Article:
It was somewhat amusing, if not astounding, as I watched Fox News coverage of the election results Tuesday evening, to hear liberal commentator Juan Williams do his best to say this was not a “wave” election.
Williams kept saying this was an “anti-incumbent” election—that voters were so upset they were taking it out on those already in office. The only thing off-base in his analysis, of course, was that all the incumbents being tossed had a “D” after their names. The other analysts on the air with him found it difficult to stifle their astonishment at his pronouncement. To his credit, he did grudgingly admit later that this was, indeed, a wave in favor of Republicans.
The results showed, in one respect, that President Obama was correct: his policies were on the ballot. They didn’t fare well:
First, the Senate.
As of last count, the “official” number of gains for Republicans stands at seven, thereby giving them control of the Senate for the next two years with a 52-45 advantage at the moment. But we’re not done. There are three races still looming.
In Alaska, where incumbent Democrat Mark Begich has not yet conceded, Republican Dan Sullivan is four points ahead. All that remains is the tabulation of about 20,000 absentee ballots next week. For Begich to reverse the numbers, he would have to win roughly 70% of those, which is not just highly unlikely but a slim-to-zero probability. That will make it 53-45.
Then there’s Louisiana, where the state rules make it a requirement for the winner to break 50% to claim victory. On Tuesday, there were two Republicans running; their combined total was 55%. This now goes to a runoff in December where all Republican voters can back the single candidate, Bill Cassidy. The odds of incumbent Mary Landrieu pulling this off are about as good as Begich’s chances in Alaska. Make it 54-45.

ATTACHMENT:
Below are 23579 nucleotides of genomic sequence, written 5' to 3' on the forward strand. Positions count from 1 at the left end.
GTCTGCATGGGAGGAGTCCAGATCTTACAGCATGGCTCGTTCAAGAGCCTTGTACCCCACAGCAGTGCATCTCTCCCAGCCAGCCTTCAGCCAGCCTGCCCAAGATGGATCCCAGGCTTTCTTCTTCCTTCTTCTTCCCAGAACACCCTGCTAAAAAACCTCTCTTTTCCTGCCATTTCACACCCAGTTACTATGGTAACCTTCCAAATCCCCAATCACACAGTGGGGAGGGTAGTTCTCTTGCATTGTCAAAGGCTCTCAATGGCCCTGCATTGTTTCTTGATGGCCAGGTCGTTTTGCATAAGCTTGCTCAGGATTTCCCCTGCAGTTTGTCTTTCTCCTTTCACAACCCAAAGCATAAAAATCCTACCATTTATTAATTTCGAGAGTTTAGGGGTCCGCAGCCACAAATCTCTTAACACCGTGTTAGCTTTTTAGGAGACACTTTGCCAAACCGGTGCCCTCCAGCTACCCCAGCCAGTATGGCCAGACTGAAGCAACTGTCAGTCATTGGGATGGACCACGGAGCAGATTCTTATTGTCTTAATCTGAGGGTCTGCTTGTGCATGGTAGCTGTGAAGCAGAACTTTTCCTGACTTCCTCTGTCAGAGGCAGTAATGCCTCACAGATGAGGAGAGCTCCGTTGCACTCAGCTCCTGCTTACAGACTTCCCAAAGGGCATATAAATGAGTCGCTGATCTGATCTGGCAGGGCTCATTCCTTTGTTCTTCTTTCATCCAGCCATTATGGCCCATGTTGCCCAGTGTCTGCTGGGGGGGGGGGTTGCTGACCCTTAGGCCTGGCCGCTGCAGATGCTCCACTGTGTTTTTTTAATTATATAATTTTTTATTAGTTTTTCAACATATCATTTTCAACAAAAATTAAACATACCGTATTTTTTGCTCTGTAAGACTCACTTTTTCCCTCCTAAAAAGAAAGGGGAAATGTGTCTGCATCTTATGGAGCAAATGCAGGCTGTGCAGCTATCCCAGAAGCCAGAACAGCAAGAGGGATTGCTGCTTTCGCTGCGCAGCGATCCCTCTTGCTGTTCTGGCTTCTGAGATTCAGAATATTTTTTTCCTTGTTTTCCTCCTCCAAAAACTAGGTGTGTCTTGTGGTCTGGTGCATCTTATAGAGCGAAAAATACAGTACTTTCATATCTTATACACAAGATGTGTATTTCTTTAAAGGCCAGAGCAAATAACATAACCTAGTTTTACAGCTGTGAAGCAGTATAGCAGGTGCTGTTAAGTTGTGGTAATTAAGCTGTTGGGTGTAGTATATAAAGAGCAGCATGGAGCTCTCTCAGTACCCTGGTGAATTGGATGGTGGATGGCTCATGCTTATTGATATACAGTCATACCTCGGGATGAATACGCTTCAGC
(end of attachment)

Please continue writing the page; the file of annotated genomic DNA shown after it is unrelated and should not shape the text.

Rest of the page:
Finally, there’s the startling surprise in Virginia. In a race where all the experts expected Democrat incumbent Mark Warner to run away with it, Republican Ed Gillespie ran so strongly that he led most of the night, only to fall short by less than a 1% margin. That means he has the right to call for a recount. I haven’t yet heard whether he will do so. This is a longshot, but if he were to be successful after that recount, it would be 55-45. However, the probability is that Warner will barely hang on and we’ll end up 54-46.
How devastating was this for Democrats? They lost incumbents in North Carolina, Arkansas, and Iowa. Republicans held every seat they already had, including Kentucky, where some thought Mitch McConnell would have a close call. It wasn’t close at all. Pat Roberts in Kansas, won handily when many thought he would lose his seat.
In fact, most of these Republican victories were far greater than the polls indicated. For instance, in Arkansas, Tom Cotton threw out incumbent Mark Pryor by a margin of 57-39%. That’s hardly what one could call a razor-thin victory; it was a trouncing.
Speaking of Arkansas, for the first time now, that state has no Democrats in Congress, neither in the House nor Senate, and its governor also is a Republican. Why is this so significant? Think of a former president who hails from Arkansas. Yes, the Clintons no longer have their home state as a base as Hillary moves toward the Democrat nomination for president in 2016. The transformation is now complete–Arkansas is a solid Republican state.